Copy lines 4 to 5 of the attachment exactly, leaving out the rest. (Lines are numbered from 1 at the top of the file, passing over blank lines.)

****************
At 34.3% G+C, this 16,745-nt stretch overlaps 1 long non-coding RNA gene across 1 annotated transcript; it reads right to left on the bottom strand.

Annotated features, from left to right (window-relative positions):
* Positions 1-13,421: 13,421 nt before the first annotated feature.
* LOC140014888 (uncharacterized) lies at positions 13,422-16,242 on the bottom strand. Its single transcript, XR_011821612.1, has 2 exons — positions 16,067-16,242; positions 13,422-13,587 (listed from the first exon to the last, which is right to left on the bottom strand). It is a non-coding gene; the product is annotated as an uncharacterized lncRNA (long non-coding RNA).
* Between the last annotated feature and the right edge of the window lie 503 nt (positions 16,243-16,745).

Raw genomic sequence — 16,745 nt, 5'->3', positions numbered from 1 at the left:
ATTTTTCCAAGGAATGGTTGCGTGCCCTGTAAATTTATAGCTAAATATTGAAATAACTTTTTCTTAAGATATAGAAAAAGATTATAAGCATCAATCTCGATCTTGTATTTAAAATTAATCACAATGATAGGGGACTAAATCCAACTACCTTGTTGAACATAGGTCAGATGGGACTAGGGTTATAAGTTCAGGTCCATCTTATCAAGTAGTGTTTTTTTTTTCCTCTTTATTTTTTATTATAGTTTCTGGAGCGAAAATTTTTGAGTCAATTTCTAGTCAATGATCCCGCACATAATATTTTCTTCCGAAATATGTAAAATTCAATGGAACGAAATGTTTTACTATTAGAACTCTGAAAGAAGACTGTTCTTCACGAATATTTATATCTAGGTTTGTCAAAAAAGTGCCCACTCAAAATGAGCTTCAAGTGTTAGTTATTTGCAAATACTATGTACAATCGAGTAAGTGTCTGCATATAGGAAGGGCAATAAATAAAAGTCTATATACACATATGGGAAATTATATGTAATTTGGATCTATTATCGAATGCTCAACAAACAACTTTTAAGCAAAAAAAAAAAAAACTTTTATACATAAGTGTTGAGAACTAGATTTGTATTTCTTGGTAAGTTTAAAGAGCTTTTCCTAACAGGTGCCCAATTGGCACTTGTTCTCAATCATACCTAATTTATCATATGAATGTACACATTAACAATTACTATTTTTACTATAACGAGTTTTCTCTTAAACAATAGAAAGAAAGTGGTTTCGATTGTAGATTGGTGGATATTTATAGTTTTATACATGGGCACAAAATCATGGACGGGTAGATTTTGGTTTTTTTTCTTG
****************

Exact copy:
* LOC140014888 (uncharacterized) lies at positions 13,422-16,242 on the bottom strand. Its single transcript, XR_011821612.1, has 2 exons — positions 16,067-16,242; positions 13,422-13,587 (listed from the first exon to the last, which is right to left on the bottom strand). It is a non-coding gene; the product is annotated as an uncharacterized lncRNA (long non-coding RNA).
* Between the last annotated feature and the right edge of the window lie 503 nt (positions 16,243-16,745).